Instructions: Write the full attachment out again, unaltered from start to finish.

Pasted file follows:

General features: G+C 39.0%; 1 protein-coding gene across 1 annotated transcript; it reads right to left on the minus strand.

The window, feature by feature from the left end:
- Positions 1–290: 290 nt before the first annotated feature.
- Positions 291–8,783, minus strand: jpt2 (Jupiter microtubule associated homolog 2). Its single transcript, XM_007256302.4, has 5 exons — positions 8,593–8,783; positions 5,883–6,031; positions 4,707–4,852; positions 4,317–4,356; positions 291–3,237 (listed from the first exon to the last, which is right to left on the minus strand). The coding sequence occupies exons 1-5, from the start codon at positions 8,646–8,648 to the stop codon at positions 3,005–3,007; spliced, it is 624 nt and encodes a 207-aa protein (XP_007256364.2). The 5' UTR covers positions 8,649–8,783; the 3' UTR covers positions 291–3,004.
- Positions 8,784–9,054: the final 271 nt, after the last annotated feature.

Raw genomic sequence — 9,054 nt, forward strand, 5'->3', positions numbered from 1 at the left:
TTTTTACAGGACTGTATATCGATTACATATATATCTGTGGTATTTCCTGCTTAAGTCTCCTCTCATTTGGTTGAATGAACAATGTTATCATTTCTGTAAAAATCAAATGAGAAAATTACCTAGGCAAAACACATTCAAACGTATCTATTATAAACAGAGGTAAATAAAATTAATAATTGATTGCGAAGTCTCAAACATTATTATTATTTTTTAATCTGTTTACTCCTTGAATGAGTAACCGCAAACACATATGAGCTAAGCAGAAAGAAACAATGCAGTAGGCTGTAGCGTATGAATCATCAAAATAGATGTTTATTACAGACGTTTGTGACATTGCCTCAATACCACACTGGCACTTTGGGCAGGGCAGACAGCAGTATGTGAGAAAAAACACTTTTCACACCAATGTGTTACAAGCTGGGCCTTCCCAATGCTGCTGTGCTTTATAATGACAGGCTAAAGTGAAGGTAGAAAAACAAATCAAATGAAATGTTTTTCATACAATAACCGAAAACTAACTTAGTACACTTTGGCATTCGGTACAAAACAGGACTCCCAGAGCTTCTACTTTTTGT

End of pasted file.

General features: G+C 39.0%; 1 protein-coding gene across 1 annotated transcript; it reads right to left on the minus strand.

The window, feature by feature from the left end:
- Positions 1–290: 290 nt before the first annotated feature.
- Positions 291–8,783, minus strand: jpt2 (Jupiter microtubule associated homolog 2). Its single transcript, XM_007256302.4, has 5 exons — positions 8,593–8,783; positions 5,883–6,031; positions 4,707–4,852; positions 4,317–4,356; positions 291–3,237 (listed from the first exon to the last, which is right to left on the minus strand). The coding sequence occupies exons 1-5, from the start codon at positions 8,646–8,648 to the stop codon at positions 3,005–3,007; spliced, it is 624 nt and encodes a 207-aa protein (XP_007256364.2). The 5' UTR covers positions 8,649–8,783; the 3' UTR covers positions 291–3,004.
- Positions 8,784–9,054: the final 271 nt, after the last annotated feature.

Raw genomic sequence — 9,054 nt, forward strand, 5'->3', positions numbered from 1 at the left:
TTTTTACAGGACTGTATATCGATTACATATATATCTGTGGTATTTCCTGCTTAAGTCTCCTCTCATTTGGTTGAATGAACAATGTTATCATTTCTGTAAAAATCAAATGAGAAAATTACCTAGGCAAAACACATTCAAACGTATCTATTATAAACAGAGGTAAATAAAATTAATAATTGATTGCGAAGTCTCAAACATTATTATTATTTTTTAATCTGTTTACTCCTTGAATGAGTAACCGCAAACACATATGAGCTAAGCAGAAAGAAACAATGCAGTAGGCTGTAGCGTATGAATCATCAAAATAGATGTTTATTACAGACGTTTGTGACATTGCCTCAATACCACACTGGCACTTTGGGCAGGGCAGACAGCAGTATGTGAGAAAAAACACTTTTCACACCAATGTGTTACAAGCTGGGCCTTCCCAATGCTGCTGTGCTTTATAATGACAGGCTAAAGTGAAGGTAGAAAAACAAATCAAATGAAATGTTTTTCATACAATAACCGAAAACTAACTTAGTACACTTTGGCATTCGGTACAAAACAGGACTCCCAGAGCTTCTACTTTTTGT